At this writing, it’s freezing outside. Technically, I suppose, it’s below freezing. Way below. Been that way for a while, too. What’s that line, ‘everyone complains about the weather but nobody ever does anything about it.’ Word!
In times like these there’s temptation to look past the current climate and ahead, toward spring and what might happen in Louisville, Kentucky on the first Saturday in May. Count me out. It’s too early. We don’t even know the Super Bowl participants and you want a Derby discussion? Forget it. I won’t indulge. You could sink a battleship in the amount of water that must flow under the bridge between now and the first Saturday in May. There are 25 more races scheduled for prospective Derby entrants where horses can earn points toward a spot in the Derby starting gate! A lot can happen between now and the last of those events—the Lexington at Keeneland April 14.
Ahh, Keeneland! Nothing says spring quite like Keeneland. Its mere mention conjures visions of sunshine, fresh grass, cherry blossoms, spring. The Augusta of horse racing. Forgive me. I digress. The recent spate of arctic chill apparently has caused brain freeze. A little ‘Keeneland-on-the-mind’ helps.
There’s a complete thaw remedy available, I know, and it involves following the birds…south for the winter. Gulfstream Park is calling and it won’t be long before I answer, in person. Each winter, that Florida track is home to important sophomore races like the Fountain of Youth (March 3) and Florida Derby (March 31). I’d like to witness both in the flesh, suntanned, if possible.
As prelude, Gulfstream served the Mucho Macho Man stakes as an hors d’oeuvre Saturday. No Kentucky Derby starting gate entry points were attached to the race, but it attracted a decent field of runners, including previously unbeaten Dak Attack, from the Dale Romans outfit, and multiple stakes winner Bal Harbour, from the Todd Pletcher stable. Favored over those was the once-triumphant Mask, trained by Chad Brown. First out, in October at Belmont Park, despite a tardy start, Mask forfeited his ‘maiden’ designation in effortless fashion at nearly 5/2 odds. Runner-up Navistar returned to win next out to validate Mask’s score.
Saturday, racing at one mile around one turn, Mask won the Mucho Macho Man by more than six lengths and ‘had everything his own way.’ Which is another way of saying he went to the front, relaxed and then drew away without being asked. Critics note that Mask was not pressured at any point in the race and permitted to glide through comfortable fractions of :24 2/5, 48, 1:12 4/5, 1:25 1/5, 1:37 3/5. Ironically, supporters cite the identical as evidence of the colt’s maturity and note that the son of Tapit appeared to have unlimited reserves under jockey Javier Castellano.
From this chair, Mask, of course, must be added to the ‘Sophomores to Watch’ list. He did what was required, effortlessly. Down the road, when more serious questions are posed, he’ll either answer in the affirmative or he won’t. To crown him champ or to dismiss him as chump at this point would be impatient. He’s two-for-two, bred to route, trained by the right guy and based in South Florida—one of the best places to prep for the Kentucky Derby. What’s not to like?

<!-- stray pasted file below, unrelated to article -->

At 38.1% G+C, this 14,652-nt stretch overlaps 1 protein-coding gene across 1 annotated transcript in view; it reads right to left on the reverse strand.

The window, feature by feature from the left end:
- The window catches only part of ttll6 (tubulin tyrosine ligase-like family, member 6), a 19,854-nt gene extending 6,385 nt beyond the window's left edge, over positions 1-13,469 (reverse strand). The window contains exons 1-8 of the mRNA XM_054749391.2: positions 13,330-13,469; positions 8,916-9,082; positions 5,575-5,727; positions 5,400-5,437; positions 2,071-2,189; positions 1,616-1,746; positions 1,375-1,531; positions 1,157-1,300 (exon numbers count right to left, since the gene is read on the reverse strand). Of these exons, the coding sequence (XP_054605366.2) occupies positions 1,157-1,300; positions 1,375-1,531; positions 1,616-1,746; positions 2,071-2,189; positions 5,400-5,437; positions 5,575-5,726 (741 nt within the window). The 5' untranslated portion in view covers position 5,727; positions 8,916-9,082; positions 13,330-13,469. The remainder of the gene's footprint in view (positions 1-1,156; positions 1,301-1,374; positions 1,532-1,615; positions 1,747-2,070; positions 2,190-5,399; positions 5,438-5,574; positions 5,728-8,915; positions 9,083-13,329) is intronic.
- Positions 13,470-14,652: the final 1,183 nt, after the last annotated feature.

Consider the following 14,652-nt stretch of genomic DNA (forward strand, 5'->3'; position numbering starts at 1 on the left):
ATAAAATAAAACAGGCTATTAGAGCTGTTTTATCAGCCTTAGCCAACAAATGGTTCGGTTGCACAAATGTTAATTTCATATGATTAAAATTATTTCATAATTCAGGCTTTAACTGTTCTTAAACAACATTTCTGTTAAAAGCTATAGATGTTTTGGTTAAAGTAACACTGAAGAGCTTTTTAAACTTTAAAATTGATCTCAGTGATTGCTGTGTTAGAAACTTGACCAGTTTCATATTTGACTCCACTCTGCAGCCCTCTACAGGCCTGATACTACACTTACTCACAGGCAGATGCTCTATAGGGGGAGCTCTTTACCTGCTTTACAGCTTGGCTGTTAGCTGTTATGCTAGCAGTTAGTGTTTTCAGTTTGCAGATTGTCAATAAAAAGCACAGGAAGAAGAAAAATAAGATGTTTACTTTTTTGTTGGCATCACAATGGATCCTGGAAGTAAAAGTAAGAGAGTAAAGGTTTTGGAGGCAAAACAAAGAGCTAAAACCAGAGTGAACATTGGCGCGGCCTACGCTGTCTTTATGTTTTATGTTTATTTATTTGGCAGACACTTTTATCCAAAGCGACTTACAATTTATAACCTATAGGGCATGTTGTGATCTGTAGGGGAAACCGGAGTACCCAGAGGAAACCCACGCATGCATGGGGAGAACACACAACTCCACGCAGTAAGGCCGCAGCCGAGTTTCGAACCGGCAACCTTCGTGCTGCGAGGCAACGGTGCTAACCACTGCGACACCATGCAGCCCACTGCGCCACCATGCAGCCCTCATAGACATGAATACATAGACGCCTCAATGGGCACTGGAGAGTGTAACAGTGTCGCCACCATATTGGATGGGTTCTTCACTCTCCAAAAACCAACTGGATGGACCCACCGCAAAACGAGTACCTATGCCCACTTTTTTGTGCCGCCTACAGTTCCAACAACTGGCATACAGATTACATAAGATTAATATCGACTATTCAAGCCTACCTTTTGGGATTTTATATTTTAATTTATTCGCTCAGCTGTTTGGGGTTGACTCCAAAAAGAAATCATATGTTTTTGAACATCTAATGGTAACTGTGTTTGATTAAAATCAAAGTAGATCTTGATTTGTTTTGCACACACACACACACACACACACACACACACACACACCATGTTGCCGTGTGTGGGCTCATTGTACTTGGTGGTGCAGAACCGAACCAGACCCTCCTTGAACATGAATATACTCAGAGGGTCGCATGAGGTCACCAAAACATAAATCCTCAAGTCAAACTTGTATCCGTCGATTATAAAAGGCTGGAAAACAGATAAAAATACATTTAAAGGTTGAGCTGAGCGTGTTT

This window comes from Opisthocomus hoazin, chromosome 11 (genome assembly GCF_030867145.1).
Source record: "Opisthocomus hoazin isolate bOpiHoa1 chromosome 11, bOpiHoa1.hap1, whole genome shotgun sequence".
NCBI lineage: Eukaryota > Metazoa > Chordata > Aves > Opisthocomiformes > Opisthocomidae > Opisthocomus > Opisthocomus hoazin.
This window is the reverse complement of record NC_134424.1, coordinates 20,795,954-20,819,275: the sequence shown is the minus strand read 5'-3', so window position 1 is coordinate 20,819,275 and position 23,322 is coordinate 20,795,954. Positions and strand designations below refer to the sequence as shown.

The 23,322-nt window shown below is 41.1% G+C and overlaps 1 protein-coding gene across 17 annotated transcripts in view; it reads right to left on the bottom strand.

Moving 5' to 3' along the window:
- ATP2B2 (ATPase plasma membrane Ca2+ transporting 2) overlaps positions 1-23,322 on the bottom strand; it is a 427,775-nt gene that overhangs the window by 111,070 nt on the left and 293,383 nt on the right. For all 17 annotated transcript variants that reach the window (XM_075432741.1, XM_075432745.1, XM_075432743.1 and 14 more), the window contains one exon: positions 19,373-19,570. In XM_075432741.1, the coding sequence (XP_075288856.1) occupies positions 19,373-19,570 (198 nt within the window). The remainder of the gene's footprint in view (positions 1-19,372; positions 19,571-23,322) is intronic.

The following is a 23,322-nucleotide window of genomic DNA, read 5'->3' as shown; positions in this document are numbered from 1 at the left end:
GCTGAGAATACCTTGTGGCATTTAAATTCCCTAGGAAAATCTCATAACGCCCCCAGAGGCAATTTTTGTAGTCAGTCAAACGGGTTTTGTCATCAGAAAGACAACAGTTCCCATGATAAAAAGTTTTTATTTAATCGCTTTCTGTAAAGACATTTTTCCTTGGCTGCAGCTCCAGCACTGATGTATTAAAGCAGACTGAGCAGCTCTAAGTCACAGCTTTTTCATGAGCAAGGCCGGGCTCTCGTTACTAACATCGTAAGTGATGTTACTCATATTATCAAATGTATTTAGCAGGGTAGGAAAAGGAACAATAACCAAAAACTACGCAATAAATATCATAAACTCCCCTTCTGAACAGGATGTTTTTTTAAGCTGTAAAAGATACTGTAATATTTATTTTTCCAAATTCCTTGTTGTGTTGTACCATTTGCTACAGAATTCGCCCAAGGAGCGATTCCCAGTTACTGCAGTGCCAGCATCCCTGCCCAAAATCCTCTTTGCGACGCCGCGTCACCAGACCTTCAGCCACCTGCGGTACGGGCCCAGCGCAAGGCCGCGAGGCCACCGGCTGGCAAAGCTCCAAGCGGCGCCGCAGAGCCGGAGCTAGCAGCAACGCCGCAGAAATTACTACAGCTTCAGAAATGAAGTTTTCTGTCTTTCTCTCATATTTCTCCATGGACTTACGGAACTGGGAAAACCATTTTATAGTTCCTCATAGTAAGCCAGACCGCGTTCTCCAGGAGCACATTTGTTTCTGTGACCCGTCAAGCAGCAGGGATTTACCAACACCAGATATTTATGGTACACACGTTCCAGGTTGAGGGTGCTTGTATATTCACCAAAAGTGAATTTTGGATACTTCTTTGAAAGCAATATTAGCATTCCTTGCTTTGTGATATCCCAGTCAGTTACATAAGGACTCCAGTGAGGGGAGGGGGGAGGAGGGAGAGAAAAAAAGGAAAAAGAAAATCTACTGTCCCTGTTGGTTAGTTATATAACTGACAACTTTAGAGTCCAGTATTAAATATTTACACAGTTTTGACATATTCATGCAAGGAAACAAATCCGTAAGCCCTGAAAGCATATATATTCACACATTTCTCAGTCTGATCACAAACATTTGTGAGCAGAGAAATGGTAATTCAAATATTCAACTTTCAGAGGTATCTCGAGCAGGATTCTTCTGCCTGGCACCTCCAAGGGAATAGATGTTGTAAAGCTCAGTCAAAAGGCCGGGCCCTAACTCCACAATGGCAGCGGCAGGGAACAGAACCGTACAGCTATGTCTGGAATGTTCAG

On the left-coast, at Santa Anita, the stakes were a bit higher in the Grade 3 Sham Stakes—a race worth 10 Kentucky Derby qualifying points to the winner. McKinzie extended his unbeaten streak to three races with an impressive three and one-half length romp over 15-1 shot All Out Blitz. The Street Sense colt raced wide early under Mike Smith, moved effortlessly to the lead off the turn and drew clear through the stretch. McKinzie comfortably handled the one mile trip through fractions of :23 3/5, :47 3/5, 1:12, 1:24 1/5 and 1:36 2/5. Hall of Fame trainer Bob Baffert removed blinkers for the Sham in order to relax the colt a bit. While mostly hand-urging through the lane, Smith waved the stick at McKinzie a bit and the colt responded with a few dramatic waves of his tail as if to say, ‘Now, now, that won’t be necessary.’
Not sure how deep McKinzie’s talent goes but he’s another one that, so far, has passed all tests. He needed help from the stewards to win the Los Alamitos Futurity by disqualification, but that’s in the past. What’s important is that he’s progressed nicely since then. Granted, those behind the Sham 1-5 favorite were not the most threatening group but, like Mask at Gulfstream, this colt sufficiently ticked all currently required boxes.
Baffert began the New Year Jan. 1 by unleashing a beast named Ax Man upon a field of unsuspecting foes in a maiden race with unique conditions specifically written to help level the playing field between larger and smaller stables. The race was ‘Restricted to Homebreds and Horses Sold at Public Auction for $100,000 or less.’ Hal J. Earnhardt’s homebred sped to the early lead in :21 3/5, :44 3/5 and drew off to win by more than nine lengths in 1:09 2/5. Ax Man’s pre-race ability was no secret—he was the 1.40-1 favorite—partly because he had worked in company with McKenzie and hadn’t blinked. His breeding and speedy style suggest he may not be as dangerous around two bends as he is around one, but Baffert gets great mileage out of runners like him that possess high cruising speeds. Look for Ax Man to do some sophomore damage along the way.
Of course, no matter what he accomplishes between now and the first Saturday in May, Ax Man cannot win the Kentucky Derby. According to the oldest Kentucky Derby trend in the books the ‘Apollo Curse,’ no horse since Apollo in 1882 has won the Kentucky Derby without first racing as a 2-year-old!
Forget all that. Like I said, leave me out of this early Derby discussion. And, while you’re up, toss another log on the fire. It’s chilly in here.